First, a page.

Apparently, the word “kill zones” is a thing and it is in fact used by renowned economists to explain the general concept that if a new company started a venture that sort of interferes or directly competes with big tech companies in the same space, then the big company will swoop in to take the startup down. However, the begging question is if that should scare any entrepreneur worth their weight in gold.

Startups are hard even without the “kill zone” term. Staying afloat is a struggle, getting capital is a load of weight, running things and going up and down to check that everything is okay can stress you as a founder or the whole startup team.

Even while all these issues exist, so many startups around the world have broken into spaces that were deemed closed. Some of them used very clever and viral marketing techniques. Others specialized in a small space within the niche, became big and then expanded their verticals.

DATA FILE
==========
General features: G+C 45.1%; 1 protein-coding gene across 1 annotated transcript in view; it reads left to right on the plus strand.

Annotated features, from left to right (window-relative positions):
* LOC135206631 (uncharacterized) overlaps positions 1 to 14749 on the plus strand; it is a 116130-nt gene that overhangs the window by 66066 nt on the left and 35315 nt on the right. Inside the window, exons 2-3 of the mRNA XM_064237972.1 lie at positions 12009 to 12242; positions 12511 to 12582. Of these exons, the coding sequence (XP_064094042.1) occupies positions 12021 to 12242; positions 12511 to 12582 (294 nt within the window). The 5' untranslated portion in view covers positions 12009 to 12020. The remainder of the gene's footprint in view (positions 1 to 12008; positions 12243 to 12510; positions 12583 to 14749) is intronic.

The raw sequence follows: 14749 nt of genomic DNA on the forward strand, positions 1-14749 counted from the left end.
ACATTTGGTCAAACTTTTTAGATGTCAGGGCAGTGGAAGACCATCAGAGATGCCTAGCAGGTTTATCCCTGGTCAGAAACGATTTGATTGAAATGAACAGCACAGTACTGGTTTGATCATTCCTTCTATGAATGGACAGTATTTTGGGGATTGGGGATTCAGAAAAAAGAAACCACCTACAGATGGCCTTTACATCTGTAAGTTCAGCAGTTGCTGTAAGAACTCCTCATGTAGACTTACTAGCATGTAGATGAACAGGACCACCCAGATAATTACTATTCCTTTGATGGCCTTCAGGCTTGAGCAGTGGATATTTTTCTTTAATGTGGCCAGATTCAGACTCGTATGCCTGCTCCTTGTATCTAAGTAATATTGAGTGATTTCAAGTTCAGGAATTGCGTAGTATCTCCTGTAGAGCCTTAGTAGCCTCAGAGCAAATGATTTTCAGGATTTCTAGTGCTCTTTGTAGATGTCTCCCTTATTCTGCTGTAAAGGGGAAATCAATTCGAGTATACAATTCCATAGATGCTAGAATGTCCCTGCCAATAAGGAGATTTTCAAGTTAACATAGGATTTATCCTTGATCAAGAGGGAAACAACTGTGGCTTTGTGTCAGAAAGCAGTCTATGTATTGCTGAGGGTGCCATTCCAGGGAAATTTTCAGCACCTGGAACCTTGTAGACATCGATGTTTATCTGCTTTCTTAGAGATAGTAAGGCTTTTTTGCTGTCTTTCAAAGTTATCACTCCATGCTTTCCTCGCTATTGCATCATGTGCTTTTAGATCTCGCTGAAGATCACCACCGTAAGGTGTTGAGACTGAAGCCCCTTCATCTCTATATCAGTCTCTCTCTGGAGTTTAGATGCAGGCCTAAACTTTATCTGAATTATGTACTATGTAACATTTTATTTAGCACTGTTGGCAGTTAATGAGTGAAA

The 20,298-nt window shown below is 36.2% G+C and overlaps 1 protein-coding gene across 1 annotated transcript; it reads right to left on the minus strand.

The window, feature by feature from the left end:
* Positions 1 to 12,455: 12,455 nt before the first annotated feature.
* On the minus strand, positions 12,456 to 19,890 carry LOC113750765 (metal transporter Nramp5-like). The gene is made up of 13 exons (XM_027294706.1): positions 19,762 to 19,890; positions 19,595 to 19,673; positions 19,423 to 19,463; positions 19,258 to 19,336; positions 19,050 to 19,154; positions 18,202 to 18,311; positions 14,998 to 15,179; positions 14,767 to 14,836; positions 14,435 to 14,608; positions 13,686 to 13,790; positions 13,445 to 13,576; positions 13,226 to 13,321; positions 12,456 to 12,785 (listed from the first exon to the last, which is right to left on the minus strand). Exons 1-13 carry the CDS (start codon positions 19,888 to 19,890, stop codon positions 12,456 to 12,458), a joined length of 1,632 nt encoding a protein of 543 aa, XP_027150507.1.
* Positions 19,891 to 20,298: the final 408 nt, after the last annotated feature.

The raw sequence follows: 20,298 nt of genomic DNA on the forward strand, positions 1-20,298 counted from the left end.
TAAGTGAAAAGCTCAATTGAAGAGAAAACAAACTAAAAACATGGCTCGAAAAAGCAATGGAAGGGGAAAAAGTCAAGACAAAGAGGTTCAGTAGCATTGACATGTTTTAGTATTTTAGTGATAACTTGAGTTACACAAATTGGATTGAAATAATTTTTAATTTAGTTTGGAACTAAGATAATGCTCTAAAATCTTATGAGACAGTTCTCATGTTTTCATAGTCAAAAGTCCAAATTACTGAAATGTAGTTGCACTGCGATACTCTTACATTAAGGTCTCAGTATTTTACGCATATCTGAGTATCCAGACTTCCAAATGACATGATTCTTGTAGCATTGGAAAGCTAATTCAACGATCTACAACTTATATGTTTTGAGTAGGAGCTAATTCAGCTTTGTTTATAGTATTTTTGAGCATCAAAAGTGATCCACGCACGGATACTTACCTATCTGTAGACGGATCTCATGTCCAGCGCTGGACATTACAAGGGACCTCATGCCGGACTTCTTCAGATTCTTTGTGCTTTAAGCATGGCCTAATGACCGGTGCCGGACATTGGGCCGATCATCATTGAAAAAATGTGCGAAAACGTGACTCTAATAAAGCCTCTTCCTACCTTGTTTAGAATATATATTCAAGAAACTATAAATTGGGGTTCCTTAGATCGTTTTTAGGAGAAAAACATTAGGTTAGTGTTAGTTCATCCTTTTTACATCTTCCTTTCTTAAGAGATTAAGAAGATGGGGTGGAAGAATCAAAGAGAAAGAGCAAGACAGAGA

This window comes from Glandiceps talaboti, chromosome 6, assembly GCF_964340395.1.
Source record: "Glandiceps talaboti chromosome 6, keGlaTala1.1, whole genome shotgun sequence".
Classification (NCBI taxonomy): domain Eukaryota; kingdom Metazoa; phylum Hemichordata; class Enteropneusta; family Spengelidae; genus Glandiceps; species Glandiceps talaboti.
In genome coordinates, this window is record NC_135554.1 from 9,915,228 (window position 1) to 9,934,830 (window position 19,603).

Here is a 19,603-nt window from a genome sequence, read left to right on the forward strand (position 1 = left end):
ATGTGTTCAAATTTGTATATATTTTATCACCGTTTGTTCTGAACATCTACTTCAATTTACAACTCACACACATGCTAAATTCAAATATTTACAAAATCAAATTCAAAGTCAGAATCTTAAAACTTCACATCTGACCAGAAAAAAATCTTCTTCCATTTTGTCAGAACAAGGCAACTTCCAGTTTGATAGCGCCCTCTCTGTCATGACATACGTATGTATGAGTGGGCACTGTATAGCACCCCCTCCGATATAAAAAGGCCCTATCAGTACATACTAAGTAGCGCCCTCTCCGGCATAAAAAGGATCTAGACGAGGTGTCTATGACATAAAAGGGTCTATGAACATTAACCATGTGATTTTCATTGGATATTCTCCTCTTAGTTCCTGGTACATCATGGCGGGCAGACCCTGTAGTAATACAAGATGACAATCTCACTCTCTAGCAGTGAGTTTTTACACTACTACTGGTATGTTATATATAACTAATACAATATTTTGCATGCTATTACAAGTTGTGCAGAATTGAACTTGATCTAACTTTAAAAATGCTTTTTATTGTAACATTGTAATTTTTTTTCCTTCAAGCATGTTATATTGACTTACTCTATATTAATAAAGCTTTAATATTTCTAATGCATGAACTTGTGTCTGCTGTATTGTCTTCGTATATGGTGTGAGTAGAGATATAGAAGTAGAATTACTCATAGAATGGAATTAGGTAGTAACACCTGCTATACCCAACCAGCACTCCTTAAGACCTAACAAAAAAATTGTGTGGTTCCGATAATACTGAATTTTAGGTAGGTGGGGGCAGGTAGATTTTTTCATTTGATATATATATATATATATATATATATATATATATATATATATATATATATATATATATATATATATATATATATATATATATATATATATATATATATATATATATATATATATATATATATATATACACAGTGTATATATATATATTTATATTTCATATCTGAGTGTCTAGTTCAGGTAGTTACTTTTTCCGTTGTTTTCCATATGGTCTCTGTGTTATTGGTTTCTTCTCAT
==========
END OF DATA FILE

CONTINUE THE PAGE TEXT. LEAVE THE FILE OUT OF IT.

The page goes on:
Dropbox for instance got into the cloud storage business when Google Drive and Microsoft were beginning to compete for the bigger market share. In retrospect, there is no way Dropbox could have competed with these huge tech companies. However, using a viral marketing technique helped the startup grow to millions of users. Their secret growth hack was to offer 2GB free cloud storage at a time when this was rare. Even better, for every new user invited, the referrer could claim up to 650mb additional storage space.


Airbnb started when hotels were the best and only way to get accommodation when you are on vacation. Using a growth hacking technique we have elaborated here. They managed to beat hotels at that game and are now a big company.

Despite venturing into the so-called “kill zones” these startups survived by carving out tiny niches in the generic space, or by leveraging PR and marketing techniques to grow. To understand more about this topic, check out this article on TechCrunch that warns any founder who is scared of big companies that they should probably try doing something different but not entrepreneurship.